Barcelona, Friday 15 April 2011
“You spend more time playing security guard than serving customers,” explains Javier, a waiter who works the outdoor terrace at Restaurante Amaya, located in the lower Rambla area. “In one month they have already stolen three handbags from customers here having a drink, and that’s with me constantly on the lookout,” he continues. For this young waiter, as for the majority of those working on the promenade, the area’s main problem (“which isn’t so serious”) is still the small robberies—in addition to the ubiquity of the thimbleriggers and peddlers with a sort of whistle that persistently penetrates the ear of the long-suffering workers throughout the day, and beer venders, prostitutes and pimps when night falls.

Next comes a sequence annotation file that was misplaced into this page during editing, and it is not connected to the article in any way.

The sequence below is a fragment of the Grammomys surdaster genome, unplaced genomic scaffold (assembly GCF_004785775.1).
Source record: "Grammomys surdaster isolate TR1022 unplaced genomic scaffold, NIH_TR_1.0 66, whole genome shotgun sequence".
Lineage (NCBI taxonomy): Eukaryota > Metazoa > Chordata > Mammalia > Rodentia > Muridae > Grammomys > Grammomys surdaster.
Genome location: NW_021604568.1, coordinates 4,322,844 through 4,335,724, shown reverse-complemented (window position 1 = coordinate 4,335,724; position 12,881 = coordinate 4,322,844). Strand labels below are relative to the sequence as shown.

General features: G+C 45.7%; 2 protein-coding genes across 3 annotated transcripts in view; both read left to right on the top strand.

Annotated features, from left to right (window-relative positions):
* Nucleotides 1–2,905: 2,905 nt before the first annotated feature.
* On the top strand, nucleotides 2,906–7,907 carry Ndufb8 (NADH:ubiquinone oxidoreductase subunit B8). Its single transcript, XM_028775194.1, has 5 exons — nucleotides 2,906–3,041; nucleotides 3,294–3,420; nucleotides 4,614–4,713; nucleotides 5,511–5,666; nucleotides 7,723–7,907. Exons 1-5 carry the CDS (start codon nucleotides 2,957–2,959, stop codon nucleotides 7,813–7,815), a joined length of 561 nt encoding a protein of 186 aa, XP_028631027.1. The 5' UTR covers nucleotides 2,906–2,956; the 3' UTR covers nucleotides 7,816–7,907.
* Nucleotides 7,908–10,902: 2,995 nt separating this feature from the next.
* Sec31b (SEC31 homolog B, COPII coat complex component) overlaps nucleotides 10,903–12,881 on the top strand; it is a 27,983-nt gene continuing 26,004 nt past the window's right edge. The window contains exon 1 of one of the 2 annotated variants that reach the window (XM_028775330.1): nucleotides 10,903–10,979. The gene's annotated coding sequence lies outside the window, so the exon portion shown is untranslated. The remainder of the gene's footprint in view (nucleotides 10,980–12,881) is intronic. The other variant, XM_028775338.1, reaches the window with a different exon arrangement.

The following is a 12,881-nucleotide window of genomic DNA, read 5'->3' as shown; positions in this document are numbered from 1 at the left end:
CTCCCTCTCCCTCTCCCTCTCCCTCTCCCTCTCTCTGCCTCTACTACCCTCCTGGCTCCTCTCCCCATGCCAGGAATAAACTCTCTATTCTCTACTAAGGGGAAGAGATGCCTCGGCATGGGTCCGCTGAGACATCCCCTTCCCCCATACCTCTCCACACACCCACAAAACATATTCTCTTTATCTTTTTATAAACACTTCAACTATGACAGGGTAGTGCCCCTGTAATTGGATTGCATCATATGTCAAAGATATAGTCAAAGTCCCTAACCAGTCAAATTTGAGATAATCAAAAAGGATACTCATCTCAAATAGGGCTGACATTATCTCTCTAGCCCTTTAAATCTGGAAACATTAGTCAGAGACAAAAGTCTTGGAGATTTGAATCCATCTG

Despite the persistence of petty (and on occasion not so petty) crime, La Rambla has three uniformed patrols morning and afternoon exclusively for the promenade—the busiest in the city—as well as several special units principally engaged in surveillance and theft prevention for establishments and individuals. In addition, six agents from the Public Health Task Force are working in the area to minimize the sale of drugs, and the presence, since last summer, of seven security cameras and plainclothes police officers has helped to improve security in the area.
Source: El Periódico newspaper, 15 April 2011